On the other hand, I have a close friend who was home-schooled until she decided that she wanted to attend public high school.
      • But what makes a person that doesn't have an adequate education on teaching, someone that isn't related to or has a friend that is an educated and trained teacher, think that they can teach a child? I know there are plenty of resources out there for the parents that do home-school their child/children but what are the statistics that these children were taught properly (I'm looking for long term stats here - the aftermath)? Afterall, a parent that decides to make this choice, has only one shot at it.

        Frank
    • Now, Hubby and I are just now completing construction on a new home out in the sticks (rural NE Georgia, to be relatively specific). Georgia test scores are abysmal. The local schools seem to be inundated with all kinds of issues, ranging from a large Spanish-speaking population (with which they are ill-equipped to deal) to a heavily weighted Christian bent to the community to a pretty low socio-economic segment of the population to teachers who have a limited range of experience and knowledge of the world
  • Bethanie made some very good points. I would like to add a few of my own.

    First, some caveats. I would not put my children in any of the big-city school systems that I know of. My brother teaches in one, and the size of the system works against the quality of education. That said, I believe strongly in public education. We live in a suburb of a major city, and the school system is among the best in the metropolitan area. That is why we live where we do. We could have had a larger house in a differ
    • Bottom line: be involved. Doesn't matter what the kids think of you being around the school all of the time. Know what is going on in their lives. Know their friends, and their friends parents. Keep them busy. Stay involved, regardless of what they think. You're responsible - you're in charge. And they will get to the point where they can take over the responsibility. It's not easy to let that go... but that's another discussion, entirely. :-) Stay involved. Can't overstate this (though I've tried).

      *c

      • :-)

        I do agree with Bethanie that there are aspects to socialization in public schools that are not positive. She is correct that early sexualization is a problem. Neither of our daughters was allowed to date until high school, and we strongly emphasized that they had to have boy friends before they could have boyfriends. My standard answer to "when can I go out on a date" was "35". Unfortunately, the problem is exacerbated by television, so we tried to deemphasize that as much as possible. And, of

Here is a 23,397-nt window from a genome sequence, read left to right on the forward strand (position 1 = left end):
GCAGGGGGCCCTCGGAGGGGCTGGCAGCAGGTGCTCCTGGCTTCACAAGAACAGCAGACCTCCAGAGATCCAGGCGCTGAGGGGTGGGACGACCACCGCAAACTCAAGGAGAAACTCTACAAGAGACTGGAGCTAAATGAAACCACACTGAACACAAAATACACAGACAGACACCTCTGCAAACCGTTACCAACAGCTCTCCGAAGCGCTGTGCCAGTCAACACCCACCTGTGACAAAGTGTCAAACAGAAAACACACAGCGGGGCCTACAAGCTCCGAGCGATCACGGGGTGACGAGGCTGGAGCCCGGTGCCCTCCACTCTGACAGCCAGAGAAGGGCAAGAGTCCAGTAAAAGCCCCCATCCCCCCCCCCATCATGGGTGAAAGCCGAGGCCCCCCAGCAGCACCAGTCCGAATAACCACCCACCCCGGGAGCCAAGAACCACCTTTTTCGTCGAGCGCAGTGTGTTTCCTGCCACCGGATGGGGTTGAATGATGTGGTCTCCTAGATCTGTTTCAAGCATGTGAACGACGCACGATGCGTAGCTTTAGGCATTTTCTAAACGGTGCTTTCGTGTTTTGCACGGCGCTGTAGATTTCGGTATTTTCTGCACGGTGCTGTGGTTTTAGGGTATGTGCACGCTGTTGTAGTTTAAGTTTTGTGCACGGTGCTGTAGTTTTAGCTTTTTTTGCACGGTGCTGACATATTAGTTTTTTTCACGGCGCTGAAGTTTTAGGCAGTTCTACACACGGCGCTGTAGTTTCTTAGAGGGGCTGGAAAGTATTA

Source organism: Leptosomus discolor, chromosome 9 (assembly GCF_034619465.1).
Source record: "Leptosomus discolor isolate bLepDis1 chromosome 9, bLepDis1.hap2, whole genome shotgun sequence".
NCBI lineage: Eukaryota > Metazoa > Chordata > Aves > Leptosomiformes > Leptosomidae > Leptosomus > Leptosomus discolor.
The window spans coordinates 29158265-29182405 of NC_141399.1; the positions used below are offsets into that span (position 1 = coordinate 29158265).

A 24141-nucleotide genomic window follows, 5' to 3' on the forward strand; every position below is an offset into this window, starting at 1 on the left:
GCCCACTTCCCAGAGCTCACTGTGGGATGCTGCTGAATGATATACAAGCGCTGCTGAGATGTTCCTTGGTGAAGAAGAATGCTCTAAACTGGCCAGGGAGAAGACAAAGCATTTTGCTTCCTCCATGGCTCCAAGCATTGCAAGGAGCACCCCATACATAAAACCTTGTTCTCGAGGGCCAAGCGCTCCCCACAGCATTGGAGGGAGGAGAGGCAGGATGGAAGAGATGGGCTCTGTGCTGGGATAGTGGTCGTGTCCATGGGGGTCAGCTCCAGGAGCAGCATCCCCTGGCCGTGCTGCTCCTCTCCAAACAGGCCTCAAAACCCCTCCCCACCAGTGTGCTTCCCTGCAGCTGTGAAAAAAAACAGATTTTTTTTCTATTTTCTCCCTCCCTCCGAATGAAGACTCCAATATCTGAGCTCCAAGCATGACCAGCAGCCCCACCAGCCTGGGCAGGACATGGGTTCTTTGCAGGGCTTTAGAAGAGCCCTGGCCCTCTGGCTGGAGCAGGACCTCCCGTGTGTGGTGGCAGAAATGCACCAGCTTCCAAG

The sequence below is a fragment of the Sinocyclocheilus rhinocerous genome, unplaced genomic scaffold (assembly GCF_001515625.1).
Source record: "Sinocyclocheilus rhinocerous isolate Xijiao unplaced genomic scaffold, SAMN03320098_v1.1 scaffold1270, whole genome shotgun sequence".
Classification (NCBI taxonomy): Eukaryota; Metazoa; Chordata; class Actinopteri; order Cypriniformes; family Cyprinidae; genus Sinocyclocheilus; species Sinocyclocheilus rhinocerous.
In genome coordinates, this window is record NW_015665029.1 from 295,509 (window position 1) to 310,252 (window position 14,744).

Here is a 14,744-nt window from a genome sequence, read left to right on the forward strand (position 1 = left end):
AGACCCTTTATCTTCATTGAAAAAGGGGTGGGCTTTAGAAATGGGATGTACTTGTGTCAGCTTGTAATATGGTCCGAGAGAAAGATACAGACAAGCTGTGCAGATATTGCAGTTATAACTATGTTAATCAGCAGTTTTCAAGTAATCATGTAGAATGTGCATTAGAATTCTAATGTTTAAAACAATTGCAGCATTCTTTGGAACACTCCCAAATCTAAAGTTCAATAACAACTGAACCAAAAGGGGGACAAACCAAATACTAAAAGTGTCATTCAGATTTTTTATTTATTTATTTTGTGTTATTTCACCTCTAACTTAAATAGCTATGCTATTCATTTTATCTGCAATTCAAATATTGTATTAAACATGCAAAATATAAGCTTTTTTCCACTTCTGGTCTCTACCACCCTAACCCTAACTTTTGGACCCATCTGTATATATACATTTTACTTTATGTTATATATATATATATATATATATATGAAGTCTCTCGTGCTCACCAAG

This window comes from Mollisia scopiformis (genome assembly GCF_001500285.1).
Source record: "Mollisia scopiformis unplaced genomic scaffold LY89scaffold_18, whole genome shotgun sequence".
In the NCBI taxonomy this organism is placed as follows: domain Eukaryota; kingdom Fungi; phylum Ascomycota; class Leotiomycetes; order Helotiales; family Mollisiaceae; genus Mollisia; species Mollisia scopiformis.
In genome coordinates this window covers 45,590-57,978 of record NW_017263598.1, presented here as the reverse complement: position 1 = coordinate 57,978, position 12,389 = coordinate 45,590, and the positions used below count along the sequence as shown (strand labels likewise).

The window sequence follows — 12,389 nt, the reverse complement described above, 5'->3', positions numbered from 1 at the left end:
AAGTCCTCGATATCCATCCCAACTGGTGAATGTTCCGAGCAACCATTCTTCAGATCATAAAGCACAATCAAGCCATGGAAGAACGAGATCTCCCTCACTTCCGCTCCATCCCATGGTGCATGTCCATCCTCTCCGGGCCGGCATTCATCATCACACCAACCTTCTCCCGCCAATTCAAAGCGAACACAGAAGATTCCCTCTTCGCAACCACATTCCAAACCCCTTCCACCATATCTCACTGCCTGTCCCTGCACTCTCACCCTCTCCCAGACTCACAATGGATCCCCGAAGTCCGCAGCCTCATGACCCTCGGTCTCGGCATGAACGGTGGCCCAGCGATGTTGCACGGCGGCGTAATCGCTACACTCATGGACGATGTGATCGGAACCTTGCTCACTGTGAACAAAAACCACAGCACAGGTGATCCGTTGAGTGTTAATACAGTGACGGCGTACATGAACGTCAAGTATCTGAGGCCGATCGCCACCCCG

• It can work, especially in a home schooling friendly state, which WA is. I know a number of people who either were home schooled, or are home schooling. Without going into the motivations, other than to say there has always seemed to be an underlying theme of controlling what values are taught, Two things that always come to mind for me:
    1. Do(es) the prospective home schooling parent(s) realize the amount of WORK involved in educating a child for the modern world? and
    2. Do(es) the prospective home schoolin
  • Echoing Bethanie, I can say, as the son, stepson, and nephew of public school teachers (and the survivor of six years of NYC public schools) that the deep level of the problems in the schools these days really do make homeschooling more logical a response very day.

    I've been dealing with homeschooled kids and parents who were homeschooling, on and off, since the early seventies and if there is one thing that has changed it is the attitude of many of the parents. These days many of them chose it reluctantly
  • What struck about what that mother said to you is that she seems to be "protecting" her child from The Real World. Anybody who is homeschooling their child in order to isolate her from the outside world is doing an incredible disservice to that child. Yes- some kids say bad words, some kids pick their noses and some kids hit and kick people. Your child will eventually separate from you, and isn't it best that they learn early on to behave acceptably even when you aren't there?

    There are a lot of bad role
      • Anybody who is homeschooling their child in order to isolate her from the outside world is doing an incredible disservice to that child.

      You nailed it! That is very close to what I believe. To be honest with you, the mother herself, seems as to have been isolated at some point in her life, perhaps in her childhood. *shruggs*

      My daughter has learned enough to know when she see's other children "acting out", she'll call it as she sees it. LOL, trouble I have now, is getting her to learn that it's not nice

  • I once had a fun debate with another passenger on a flight once about home-schooling. While she was a huge advocate for it, I was huge advocate for public schools (assuming the available public schools were decent). It seems to boil down to a couple of things:
    • What is the quality of the local public schools? (ie, how do they perform on standardized tests? How much funding per. pupil do they receive? Do they have extra-curricular activities available to the students? What is their high school drop-out rate?